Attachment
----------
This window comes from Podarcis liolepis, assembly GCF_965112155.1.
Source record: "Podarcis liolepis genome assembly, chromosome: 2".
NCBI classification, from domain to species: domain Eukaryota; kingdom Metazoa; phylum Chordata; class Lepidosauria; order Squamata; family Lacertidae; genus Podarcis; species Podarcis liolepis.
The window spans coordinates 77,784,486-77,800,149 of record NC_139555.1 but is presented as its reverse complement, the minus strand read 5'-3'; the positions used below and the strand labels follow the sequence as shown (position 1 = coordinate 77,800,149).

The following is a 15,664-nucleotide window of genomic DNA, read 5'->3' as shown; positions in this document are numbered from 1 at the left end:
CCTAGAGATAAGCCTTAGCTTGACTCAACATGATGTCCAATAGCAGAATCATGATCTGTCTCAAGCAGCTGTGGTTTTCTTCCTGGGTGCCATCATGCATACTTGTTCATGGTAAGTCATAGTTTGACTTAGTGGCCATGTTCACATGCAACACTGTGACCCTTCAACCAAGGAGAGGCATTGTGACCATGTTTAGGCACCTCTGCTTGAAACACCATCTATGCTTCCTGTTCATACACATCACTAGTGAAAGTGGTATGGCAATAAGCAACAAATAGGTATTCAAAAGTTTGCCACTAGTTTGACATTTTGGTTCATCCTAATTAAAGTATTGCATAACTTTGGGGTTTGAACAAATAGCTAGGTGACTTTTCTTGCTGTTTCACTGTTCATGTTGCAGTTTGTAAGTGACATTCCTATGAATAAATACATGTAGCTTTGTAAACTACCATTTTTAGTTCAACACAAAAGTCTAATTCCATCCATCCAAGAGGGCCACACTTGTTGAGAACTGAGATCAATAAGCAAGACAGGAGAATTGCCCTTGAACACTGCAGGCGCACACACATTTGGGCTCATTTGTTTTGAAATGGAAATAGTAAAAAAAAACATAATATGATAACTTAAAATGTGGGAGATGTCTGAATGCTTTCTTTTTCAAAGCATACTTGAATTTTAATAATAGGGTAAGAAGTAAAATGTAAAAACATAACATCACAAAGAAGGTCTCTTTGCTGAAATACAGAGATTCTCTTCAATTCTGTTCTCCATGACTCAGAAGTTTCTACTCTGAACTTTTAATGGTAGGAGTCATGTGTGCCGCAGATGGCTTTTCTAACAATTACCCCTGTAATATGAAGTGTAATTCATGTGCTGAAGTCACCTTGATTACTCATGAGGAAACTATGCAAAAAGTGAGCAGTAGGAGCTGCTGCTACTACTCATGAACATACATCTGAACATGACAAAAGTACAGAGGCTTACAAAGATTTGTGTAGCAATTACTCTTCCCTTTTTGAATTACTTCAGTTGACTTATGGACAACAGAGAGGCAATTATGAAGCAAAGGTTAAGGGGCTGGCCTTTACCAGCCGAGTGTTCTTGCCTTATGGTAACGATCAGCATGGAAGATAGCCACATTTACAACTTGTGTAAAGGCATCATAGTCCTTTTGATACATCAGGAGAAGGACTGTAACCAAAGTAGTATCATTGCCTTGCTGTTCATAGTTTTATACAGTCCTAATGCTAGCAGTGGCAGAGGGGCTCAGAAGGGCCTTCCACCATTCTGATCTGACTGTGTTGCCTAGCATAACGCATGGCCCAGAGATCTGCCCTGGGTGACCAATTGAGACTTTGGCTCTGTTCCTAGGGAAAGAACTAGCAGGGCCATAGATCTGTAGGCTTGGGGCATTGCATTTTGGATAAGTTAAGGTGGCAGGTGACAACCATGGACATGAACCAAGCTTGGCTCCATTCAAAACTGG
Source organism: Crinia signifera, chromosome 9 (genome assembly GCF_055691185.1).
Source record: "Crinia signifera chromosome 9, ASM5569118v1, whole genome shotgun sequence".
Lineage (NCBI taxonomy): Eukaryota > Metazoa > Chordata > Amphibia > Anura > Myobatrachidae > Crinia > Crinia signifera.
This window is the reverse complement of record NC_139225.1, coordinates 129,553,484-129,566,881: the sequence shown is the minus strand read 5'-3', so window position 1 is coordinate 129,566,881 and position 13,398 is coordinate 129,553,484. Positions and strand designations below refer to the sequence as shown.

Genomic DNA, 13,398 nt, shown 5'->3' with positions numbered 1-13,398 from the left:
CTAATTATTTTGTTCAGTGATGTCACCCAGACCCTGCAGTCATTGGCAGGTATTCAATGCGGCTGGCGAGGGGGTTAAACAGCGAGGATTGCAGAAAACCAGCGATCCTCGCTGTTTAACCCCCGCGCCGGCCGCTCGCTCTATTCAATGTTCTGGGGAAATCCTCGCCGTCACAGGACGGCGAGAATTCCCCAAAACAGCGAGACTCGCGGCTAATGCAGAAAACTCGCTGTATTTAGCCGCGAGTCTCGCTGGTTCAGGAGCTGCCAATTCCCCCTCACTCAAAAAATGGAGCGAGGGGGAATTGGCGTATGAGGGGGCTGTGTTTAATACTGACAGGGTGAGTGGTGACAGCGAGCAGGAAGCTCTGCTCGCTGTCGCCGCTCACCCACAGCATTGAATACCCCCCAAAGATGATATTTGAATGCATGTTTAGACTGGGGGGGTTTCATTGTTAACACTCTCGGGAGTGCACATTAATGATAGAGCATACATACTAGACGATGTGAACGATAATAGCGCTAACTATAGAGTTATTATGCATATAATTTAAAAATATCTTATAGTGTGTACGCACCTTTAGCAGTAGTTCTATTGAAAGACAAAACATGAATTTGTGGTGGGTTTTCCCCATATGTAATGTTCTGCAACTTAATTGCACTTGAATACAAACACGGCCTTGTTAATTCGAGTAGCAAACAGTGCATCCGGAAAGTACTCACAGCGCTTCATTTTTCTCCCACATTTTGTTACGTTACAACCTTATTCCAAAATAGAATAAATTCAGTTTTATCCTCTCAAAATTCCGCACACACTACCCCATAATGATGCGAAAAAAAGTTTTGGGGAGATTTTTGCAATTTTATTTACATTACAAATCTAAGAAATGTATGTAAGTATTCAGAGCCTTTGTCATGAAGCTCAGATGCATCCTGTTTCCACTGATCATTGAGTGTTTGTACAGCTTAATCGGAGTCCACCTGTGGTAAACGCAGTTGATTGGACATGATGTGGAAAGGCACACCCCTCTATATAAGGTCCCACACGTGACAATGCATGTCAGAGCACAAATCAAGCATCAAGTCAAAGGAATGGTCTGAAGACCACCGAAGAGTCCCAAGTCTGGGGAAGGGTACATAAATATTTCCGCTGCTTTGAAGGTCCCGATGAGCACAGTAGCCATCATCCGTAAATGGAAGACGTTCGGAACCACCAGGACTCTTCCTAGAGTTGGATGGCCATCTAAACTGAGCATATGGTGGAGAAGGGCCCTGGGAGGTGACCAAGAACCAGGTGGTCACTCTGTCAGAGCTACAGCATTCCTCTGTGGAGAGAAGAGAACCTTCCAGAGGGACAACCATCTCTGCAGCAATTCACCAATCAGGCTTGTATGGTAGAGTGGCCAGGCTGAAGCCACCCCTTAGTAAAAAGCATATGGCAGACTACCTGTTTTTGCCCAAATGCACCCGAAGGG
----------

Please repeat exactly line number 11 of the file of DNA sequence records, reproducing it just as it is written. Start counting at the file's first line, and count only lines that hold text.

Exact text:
Genomic DNA, 13,398 nt, shown 5'->3' with positions numbered 1-13,398 from the left: